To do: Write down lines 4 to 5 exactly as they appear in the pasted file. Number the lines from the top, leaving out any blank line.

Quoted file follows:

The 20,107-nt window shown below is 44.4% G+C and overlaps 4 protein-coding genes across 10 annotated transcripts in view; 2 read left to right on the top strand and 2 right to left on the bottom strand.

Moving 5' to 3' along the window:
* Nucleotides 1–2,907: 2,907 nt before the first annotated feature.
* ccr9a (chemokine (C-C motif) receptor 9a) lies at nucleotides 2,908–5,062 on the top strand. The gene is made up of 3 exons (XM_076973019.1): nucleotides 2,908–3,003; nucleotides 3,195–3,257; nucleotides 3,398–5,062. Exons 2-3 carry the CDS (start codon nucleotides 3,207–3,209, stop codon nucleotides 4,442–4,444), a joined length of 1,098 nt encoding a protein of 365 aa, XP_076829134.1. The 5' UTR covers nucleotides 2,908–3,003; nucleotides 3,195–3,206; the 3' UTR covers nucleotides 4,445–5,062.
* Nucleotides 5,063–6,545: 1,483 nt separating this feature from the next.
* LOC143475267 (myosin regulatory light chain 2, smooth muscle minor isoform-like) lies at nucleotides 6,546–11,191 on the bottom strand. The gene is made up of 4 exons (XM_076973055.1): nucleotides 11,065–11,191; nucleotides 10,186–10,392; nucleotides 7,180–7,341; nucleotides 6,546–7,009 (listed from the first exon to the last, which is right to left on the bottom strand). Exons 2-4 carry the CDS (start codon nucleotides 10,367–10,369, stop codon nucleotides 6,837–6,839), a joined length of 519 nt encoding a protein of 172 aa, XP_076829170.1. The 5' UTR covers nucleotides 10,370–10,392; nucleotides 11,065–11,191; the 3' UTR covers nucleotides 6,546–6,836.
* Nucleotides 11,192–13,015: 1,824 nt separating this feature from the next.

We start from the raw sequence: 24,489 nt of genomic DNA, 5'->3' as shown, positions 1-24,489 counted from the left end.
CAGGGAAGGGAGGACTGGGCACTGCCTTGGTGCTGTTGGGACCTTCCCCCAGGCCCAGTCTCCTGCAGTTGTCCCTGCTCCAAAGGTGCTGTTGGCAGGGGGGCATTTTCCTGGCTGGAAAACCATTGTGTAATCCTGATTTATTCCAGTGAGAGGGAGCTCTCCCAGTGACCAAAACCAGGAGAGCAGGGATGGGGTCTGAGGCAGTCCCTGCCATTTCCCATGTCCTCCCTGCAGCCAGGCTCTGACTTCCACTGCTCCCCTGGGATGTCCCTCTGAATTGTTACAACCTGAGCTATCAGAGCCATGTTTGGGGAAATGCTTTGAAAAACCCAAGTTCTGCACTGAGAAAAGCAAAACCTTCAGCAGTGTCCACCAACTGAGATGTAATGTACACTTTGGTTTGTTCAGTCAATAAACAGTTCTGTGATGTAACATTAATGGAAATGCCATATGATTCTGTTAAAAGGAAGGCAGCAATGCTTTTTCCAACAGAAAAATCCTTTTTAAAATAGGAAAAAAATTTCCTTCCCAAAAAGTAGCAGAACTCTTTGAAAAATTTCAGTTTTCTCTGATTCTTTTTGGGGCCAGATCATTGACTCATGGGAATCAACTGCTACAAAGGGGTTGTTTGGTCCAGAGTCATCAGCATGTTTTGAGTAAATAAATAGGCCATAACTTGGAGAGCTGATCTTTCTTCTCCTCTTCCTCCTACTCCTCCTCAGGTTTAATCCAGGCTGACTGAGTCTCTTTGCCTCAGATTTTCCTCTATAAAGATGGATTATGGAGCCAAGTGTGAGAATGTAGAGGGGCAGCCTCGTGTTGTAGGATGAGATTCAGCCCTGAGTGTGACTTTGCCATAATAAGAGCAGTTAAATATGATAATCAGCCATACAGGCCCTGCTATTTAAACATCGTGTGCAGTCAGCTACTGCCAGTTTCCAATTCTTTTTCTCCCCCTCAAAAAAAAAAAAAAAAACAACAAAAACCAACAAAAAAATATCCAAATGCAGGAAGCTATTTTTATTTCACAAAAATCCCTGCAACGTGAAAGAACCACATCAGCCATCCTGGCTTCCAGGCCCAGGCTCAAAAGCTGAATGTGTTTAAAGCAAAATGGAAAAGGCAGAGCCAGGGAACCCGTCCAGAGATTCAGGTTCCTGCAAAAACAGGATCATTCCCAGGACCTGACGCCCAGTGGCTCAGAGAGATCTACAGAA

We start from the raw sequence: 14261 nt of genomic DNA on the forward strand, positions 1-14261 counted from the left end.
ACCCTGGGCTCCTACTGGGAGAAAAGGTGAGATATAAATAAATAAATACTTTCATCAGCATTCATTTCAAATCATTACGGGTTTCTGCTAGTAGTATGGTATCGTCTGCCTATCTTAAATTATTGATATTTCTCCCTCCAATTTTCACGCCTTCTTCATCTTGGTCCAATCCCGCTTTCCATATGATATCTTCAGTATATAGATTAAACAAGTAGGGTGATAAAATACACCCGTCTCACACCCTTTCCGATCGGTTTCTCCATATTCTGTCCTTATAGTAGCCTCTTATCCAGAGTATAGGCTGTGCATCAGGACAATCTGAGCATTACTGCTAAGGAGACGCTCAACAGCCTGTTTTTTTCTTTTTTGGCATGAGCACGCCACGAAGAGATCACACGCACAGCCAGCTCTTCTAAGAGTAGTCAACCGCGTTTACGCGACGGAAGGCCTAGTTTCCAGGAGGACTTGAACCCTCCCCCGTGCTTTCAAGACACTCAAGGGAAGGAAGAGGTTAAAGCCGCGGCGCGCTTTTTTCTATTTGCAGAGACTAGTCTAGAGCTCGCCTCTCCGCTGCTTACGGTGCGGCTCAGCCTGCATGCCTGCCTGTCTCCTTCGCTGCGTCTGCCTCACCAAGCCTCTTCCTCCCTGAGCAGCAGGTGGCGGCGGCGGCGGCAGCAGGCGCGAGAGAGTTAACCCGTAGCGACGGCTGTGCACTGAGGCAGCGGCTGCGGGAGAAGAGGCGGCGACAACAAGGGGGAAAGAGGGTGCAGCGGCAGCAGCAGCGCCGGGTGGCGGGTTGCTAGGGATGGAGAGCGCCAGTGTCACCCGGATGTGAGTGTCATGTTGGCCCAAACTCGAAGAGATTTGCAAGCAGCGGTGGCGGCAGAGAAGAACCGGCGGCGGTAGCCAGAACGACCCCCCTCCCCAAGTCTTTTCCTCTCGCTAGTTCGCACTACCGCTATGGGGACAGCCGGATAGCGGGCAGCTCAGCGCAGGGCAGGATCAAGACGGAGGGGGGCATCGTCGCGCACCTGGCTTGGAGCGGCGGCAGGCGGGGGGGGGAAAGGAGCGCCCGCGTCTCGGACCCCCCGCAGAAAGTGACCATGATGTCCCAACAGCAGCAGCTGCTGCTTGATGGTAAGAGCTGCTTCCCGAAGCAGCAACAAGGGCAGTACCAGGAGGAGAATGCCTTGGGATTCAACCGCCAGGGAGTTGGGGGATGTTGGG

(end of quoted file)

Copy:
* ccr9a (chemokine (C-C motif) receptor 9a) lies at nucleotides 2,908–5,062 on the top strand. The gene is made up of 3 exons (XM_076973019.1): nucleotides 2,908–3,003; nucleotides 3,195–3,257; nucleotides 3,398–5,062. Exons 2-3 carry the CDS (start codon nucleotides 3,207–3,209, stop codon nucleotides 4,442–4,444), a joined length of 1,098 nt encoding a protein of 365 aa, XP_076829134.1. The 5' UTR covers nucleotides 2,908–3,003; nucleotides 3,195–3,206; the 3' UTR covers nucleotides 4,445–5,062.
* Nucleotides 5,063–6,545: 1,483 nt separating this feature from the next.